The downside to active participation is that in criminal proceedings, the owner has a very limited role, because the party that is considered to have suffered most damage as a result of any abuse is the state. As a corollary, the proceedings are conducted by state institutions (police departments working under the supervision of the Prosecutor’s Office). Thus, criminal proceedings are slow compared to civil proceedings and the investigation which is undertaken before sending the file to court takes on average between three and six months. However, there are some exceptions where cases have been settled within one month. Moreover, in a considerable number of cases the investigation ends with a finding that there is a ‘lack of social danger’ – in other words, although a crime has been committed, it poses no real danger to society.
During the investigative stage of criminal proceedings, the prosecutor assigned to the case may take the following preventive measures:
- seizure of counterfeits;
- seizure of the assets of alleged infringers; and
- seizure of the bank accounts of alleged infringers.
Once the investigation has ended and the case has been sent to court, the court can order the following remedies:
- imprisonment or fines; and
- damages for losses suffered by the rights holder – provided that the rights holder has submitted a request for damages – and for expenses incurred by the state in the course of the criminal proceedings.
Romanian jurisprudence in this field has developed significantly in recent years. While few decisions had been issued by the start of the 1990s, there is now a large body of relevant case law. For this reason, special panels have been created at the Bucharest Tribunal, the Bucharest Court of Appeal and the High Court of Justice and Cassation. The creation of specialised panels has greatly enhanced the quality of the case law, in terms of both decisions reached and the underlying reasoning, which is now set out in detail.
As only the Bucharest courts have specialised panels, and due to the quality of their decisions, rights holders often forum shop and choose the Bucharest courts. This is possible even if the defendant does not have its registered office in Bucharest, as long as it can be shown that an act of infringement or counterfeiting has occurred in the capital.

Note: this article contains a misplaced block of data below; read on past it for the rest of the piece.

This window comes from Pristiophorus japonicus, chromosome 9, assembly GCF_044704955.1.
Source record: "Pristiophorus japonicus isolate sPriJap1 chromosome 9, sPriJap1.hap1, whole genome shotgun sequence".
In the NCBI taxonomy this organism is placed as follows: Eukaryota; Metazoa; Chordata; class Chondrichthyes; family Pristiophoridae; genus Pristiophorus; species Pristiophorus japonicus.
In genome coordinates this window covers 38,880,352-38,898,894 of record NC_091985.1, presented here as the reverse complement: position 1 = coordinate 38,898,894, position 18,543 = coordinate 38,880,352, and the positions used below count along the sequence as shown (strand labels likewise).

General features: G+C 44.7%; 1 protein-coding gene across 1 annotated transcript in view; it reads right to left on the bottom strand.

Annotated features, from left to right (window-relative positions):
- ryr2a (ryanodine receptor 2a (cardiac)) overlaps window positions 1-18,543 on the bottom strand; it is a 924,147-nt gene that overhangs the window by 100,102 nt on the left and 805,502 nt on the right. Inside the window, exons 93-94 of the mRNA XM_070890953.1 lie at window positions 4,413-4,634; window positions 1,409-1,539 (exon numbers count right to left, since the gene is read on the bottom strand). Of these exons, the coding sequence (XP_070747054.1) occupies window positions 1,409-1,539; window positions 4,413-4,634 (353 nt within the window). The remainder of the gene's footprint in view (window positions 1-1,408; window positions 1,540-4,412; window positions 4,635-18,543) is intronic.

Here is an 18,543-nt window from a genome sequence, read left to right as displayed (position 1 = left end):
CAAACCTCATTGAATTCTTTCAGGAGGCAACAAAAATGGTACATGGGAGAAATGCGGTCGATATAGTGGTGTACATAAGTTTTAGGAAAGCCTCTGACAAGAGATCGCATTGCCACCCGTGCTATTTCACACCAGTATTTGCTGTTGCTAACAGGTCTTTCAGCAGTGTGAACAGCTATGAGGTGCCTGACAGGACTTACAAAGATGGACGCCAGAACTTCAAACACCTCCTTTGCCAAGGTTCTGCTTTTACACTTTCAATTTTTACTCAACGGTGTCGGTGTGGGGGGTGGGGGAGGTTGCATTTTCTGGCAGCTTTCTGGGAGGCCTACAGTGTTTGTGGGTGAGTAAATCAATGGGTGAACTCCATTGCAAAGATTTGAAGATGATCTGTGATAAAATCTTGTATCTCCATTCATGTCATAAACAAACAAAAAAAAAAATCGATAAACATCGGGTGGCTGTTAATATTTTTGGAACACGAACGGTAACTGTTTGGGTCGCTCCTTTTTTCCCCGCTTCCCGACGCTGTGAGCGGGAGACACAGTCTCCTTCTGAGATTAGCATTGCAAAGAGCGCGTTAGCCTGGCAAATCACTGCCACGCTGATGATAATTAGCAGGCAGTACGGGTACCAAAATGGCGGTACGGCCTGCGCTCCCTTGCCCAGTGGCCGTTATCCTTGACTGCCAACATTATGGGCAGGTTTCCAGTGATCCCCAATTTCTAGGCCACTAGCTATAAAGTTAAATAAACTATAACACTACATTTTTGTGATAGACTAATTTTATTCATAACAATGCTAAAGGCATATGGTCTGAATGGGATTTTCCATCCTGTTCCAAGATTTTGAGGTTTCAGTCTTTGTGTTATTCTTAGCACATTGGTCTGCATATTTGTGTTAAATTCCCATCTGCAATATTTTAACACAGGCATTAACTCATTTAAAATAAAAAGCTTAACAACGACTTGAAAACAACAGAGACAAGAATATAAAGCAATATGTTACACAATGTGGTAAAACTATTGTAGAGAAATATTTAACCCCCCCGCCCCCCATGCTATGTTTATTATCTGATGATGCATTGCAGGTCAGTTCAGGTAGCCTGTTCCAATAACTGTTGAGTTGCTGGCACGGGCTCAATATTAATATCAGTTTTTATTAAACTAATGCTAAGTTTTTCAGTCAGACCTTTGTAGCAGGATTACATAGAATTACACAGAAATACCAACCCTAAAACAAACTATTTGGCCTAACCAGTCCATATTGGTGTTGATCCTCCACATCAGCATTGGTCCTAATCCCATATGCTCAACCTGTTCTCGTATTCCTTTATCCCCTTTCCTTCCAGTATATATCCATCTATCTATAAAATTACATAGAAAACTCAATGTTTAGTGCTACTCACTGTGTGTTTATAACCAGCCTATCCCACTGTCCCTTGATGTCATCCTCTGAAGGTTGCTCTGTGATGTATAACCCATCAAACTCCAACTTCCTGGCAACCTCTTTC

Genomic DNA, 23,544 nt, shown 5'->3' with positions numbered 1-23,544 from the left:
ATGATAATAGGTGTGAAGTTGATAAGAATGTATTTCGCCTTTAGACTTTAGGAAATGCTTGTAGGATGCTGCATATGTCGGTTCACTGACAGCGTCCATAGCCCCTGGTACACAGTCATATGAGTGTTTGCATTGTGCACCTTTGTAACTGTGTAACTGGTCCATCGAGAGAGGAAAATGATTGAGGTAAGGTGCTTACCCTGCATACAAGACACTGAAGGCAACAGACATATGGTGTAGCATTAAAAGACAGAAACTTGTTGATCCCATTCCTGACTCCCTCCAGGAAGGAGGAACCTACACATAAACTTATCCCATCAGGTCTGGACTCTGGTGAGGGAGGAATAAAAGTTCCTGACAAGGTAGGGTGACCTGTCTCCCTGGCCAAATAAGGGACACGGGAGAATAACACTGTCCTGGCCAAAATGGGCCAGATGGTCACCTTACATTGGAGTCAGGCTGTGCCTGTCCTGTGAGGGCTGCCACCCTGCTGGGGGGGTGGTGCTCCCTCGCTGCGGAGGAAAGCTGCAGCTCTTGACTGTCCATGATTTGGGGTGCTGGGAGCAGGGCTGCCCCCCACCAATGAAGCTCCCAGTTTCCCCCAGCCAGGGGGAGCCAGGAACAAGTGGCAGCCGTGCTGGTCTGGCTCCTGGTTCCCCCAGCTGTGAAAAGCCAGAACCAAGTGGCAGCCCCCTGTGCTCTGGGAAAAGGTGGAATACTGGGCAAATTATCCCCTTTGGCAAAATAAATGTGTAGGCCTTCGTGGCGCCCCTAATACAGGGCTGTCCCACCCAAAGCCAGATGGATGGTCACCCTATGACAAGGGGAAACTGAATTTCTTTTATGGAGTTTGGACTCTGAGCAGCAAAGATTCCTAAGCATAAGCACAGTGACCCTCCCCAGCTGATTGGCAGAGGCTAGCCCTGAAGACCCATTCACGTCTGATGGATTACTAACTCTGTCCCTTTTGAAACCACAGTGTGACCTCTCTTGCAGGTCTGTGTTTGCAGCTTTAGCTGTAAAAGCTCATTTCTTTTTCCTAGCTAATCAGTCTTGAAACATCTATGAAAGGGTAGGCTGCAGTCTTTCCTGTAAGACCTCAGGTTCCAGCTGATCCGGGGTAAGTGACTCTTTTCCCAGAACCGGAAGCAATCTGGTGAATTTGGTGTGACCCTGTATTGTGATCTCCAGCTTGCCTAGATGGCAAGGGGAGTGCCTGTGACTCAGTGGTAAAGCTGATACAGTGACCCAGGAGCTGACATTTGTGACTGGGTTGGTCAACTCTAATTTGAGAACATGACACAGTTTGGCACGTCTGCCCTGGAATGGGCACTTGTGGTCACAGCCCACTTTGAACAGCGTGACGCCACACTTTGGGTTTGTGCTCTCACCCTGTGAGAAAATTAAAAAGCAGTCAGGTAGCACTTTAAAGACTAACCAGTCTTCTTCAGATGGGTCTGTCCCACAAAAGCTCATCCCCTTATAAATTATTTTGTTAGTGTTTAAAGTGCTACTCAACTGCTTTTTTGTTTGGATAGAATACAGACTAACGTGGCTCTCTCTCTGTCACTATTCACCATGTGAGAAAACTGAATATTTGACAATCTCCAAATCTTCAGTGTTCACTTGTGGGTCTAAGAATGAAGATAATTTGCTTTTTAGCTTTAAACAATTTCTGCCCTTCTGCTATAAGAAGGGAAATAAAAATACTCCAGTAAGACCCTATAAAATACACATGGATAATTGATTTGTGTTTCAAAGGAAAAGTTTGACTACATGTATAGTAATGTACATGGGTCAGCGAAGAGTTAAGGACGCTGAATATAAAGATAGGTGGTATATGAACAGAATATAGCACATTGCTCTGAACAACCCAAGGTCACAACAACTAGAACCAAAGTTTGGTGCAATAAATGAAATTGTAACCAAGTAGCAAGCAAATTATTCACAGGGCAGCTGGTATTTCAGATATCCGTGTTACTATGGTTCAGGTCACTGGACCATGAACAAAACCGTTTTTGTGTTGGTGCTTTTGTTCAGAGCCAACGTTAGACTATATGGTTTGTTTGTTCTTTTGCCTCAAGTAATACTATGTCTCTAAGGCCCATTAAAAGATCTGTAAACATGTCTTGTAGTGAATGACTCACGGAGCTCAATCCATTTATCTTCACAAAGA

The owner may request the following measures:
- preservation of evidence through interim orders;
- an order for provisional measures by way of interim injunction – if necessary, ex parte – against the infringer, as well as against any intermediary whose services are being used by a third party to infringe an IP right. While the debate continues in many EU states, the Romanian courts have decided that a carrier of goods infringing an IP right is to be considered as an intermediary; and
- an order for seizure of the counterfeit goods, and for seizure of the assets of the infringer and/or freezing of its bank accounts, provided that the rights holder can demonstrate that there is no other way to recover the relevant damages at a later stage.
In civil proceedings the courts may, at the request of the rights holder, order:
- disclosure of evidence by the defendant so as to prohibit an infringement;
- provision by the defendant of information about the source of infringing goods or services, distribution channels and the identity of third parties involved in counterfeiting activities, including banking, financial or commercial documents under the control of the alleged infringer;
- payment of full damages to the owner;
- recall or removal of the infringing goods from the market or destruction of the goods; and
- publication of the court decision in national newspapers, at the expense of the defendant.